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    MassMutual is laying off around 100 people from its offices in Enfield.

    The Massachusetts-based company said it is laying people off companywide, including in Enfield, and they will be happening soon, according to company spokesperson Jim Lacey.

    The company has 7,200 employees, including around 2,000 in Enfield, and the layoffs will affect around 5 percent of staff.

    "MassMutual routinely and carefully examines all of its operations to ensure we are focused on activities that effectively and efficiently deliver the greatest value to our policy owners and customers. At times, this means making decisions that impact our staffing levels and when they do, we are committed to a thoughtful and respectful process," Jim Lacey, a spokesperson with MassMutual said.

    This is the hit to the Enfield job market, which is losing more than 550 employees when Hallmark closes this year and more than 100 when Macy’s closes.

    “Macy’s, Hallmark, and you know just too many!,” Angie Nguyen, of Enfield, said.

    Mayor Scott Kaupin said this is unfortunate for the families affected, but MassMutual is committed to Enfield for the long-term.



    Photo Credit: NBCConnecticut.com

    This is the MassMutual in Enfield.This is the MassMutual in Enfield.

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    Fairfield University is investigating reports of students who live off-campus holding a racially-insensitive party with a "ghetto" theme over the weekend, with some students showing up in brown makeup, according to several news outlets.

    The Connecticut Post reports that the “ghetto-themed” party was held on Saturday night.

    Fairfield University issued a statement saying officials learned over the weekend that students who currently live off-campus “allegedly hosted a culturally insensitive party at one of the residences” and university administration is working with students and diversity officers to investigate the incident.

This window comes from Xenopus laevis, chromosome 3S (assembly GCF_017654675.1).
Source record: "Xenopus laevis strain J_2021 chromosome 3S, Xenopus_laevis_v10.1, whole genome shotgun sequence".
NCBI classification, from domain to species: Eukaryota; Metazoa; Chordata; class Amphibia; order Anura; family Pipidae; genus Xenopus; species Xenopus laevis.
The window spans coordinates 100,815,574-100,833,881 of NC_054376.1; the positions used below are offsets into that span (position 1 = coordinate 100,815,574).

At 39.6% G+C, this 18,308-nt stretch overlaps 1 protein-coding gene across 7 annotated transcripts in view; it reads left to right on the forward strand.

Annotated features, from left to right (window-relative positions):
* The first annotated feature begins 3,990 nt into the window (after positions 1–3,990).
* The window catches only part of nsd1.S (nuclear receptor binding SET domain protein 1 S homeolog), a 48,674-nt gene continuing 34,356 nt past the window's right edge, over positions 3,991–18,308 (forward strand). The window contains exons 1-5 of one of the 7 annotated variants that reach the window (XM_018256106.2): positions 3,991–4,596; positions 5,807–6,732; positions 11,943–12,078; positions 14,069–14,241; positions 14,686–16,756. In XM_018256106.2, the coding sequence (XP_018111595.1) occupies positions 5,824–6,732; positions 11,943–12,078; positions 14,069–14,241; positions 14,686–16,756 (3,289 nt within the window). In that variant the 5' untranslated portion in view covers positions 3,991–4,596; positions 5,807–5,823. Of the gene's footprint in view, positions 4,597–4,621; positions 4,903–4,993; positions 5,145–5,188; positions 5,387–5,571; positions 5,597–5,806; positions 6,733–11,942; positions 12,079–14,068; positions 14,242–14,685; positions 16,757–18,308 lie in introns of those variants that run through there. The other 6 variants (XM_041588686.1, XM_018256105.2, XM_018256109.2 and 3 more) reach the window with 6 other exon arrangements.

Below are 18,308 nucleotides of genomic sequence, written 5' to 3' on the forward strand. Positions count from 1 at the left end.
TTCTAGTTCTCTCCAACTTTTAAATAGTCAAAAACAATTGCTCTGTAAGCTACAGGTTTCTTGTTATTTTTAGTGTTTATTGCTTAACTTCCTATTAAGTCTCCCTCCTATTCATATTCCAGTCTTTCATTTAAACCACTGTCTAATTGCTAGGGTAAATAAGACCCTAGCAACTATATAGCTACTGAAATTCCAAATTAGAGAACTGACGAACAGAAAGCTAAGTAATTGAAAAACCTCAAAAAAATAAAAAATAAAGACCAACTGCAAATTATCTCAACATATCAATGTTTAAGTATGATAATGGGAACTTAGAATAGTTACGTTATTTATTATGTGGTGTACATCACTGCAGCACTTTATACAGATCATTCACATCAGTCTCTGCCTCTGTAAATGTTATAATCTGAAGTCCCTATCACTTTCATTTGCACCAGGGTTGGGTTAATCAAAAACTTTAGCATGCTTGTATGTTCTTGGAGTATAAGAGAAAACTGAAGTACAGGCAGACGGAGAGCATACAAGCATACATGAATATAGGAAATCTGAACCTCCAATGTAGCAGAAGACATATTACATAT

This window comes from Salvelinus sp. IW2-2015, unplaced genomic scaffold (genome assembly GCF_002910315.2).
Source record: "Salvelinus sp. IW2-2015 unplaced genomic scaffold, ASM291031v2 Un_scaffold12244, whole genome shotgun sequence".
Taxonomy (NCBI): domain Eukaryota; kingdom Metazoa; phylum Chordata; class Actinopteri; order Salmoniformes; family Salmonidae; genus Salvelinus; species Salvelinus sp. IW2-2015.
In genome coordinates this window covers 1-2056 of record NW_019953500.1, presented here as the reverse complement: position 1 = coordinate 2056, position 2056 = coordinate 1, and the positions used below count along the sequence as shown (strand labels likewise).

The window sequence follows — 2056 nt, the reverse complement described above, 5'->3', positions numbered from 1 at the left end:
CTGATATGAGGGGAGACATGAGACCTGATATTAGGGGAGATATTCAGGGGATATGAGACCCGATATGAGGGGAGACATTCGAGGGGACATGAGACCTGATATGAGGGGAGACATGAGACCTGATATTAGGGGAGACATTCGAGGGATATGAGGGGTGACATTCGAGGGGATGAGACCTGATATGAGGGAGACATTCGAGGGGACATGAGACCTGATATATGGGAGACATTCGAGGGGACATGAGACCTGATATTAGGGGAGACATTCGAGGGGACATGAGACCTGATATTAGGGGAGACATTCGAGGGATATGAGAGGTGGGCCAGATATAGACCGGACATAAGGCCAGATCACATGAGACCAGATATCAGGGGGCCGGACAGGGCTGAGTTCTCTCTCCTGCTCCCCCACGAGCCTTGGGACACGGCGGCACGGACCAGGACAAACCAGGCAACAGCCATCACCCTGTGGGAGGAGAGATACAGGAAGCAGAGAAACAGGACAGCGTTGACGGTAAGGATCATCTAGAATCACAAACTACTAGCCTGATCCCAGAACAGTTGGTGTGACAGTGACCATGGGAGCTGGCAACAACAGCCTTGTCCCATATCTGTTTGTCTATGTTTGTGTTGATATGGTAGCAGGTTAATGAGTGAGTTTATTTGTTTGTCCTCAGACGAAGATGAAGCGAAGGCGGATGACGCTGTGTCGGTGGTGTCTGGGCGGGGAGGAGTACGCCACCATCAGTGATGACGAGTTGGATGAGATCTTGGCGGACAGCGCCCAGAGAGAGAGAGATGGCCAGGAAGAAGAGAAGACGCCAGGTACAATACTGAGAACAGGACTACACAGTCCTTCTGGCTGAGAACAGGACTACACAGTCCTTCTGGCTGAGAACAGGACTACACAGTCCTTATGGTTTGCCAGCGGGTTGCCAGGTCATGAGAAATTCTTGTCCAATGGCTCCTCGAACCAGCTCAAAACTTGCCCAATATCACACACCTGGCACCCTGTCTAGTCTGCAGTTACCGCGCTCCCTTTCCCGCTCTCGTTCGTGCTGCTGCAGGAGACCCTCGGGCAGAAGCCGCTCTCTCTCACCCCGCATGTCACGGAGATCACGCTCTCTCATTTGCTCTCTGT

“Fairfield University is explicitly committed as a Jesuit and Catholic university to a culture that embraces and celebrates diversity, and we actively encourage conversations and support programs that deepen our students’ cultural sensitivity, while also impressing upon them that they are expected to be exemplary in their dealings with one another, and with everyone in the community,” a statement from the university says. “We expect that our students, faculty and staff maintain the highest level of respect for one another. We will be investigating this matter immediately, and will take appropriate actions as soon as the facts have been determined.”

    The school said it is committed to an “inclusive, welcoming community that represents the diverse cultures that our students come from and where they will live.”

    Last year, Yale University received national attention when allegations swirled that a fraternity held a "White Girls Only" party, but the school found "no evidence of systematic discrimination against people of color" and students who were at the party said that guests were allowed in on a first-come basis before it got too crowded and "men and women of color were among those admitted."



    Photo Credit: File – Getty Images

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    A 26-year-old woman was stabbed six times in the parking lot of a VFW in Hamden early Sunday morning and police are investigating.

    Police responded to 403 Morse Street around 2:30 a.m. and said the 26-year-old New Haven woman, was trying to break up the fight when she was stabbed in the chest, back, shoulder and hand.